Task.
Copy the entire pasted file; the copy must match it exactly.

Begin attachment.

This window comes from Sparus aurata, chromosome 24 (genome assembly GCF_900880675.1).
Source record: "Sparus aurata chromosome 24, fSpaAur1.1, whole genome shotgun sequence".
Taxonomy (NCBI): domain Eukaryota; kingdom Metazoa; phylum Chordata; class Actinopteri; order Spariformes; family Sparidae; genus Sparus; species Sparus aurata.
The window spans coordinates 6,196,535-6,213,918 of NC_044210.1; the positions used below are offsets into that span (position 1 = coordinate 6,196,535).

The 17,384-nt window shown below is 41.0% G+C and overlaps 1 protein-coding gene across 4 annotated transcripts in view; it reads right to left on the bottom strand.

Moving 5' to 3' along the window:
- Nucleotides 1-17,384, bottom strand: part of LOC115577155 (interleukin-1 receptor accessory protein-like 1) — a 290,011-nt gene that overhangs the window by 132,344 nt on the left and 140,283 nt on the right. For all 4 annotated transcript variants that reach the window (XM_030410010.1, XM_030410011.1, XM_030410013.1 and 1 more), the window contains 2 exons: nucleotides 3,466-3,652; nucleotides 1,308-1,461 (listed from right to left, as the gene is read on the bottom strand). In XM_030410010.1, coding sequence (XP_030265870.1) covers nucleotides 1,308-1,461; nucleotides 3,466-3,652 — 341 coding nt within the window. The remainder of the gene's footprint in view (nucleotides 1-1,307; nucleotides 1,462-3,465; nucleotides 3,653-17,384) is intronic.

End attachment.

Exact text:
This window comes from Sparus aurata, chromosome 24 (genome assembly GCF_900880675.1).
Source record: "Sparus aurata chromosome 24, fSpaAur1.1, whole genome shotgun sequence".
Taxonomy (NCBI): domain Eukaryota; kingdom Metazoa; phylum Chordata; class Actinopteri; order Spariformes; family Sparidae; genus Sparus; species Sparus aurata.
The window spans coordinates 6,196,535-6,213,918 of NC_044210.1; the positions used below are offsets into that span (position 1 = coordinate 6,196,535).

The 17,384-nt window shown below is 41.0% G+C and overlaps 1 protein-coding gene across 4 annotated transcripts in view; it reads right to left on the bottom strand.

Moving 5' to 3' along the window:
- Nucleotides 1-17,384, bottom strand: part of LOC115577155 (interleukin-1 receptor accessory protein-like 1) — a 290,011-nt gene that overhangs the window by 132,344 nt on the left and 140,283 nt on the right. For all 4 annotated transcript variants that reach the window (XM_030410010.1, XM_030410011.1, XM_030410013.1 and 1 more), the window contains 2 exons: nucleotides 3,466-3,652; nucleotides 1,308-1,461 (listed from right to left, as the gene is read on the bottom strand). In XM_030410010.1, coding sequence (XP_030265870.1) covers nucleotides 1,308-1,461; nucleotides 3,466-3,652 — 341 coding nt within the window. The remainder of the gene's footprint in view (nucleotides 1-1,307; nucleotides 1,462-3,465; nucleotides 3,653-17,384) is intronic.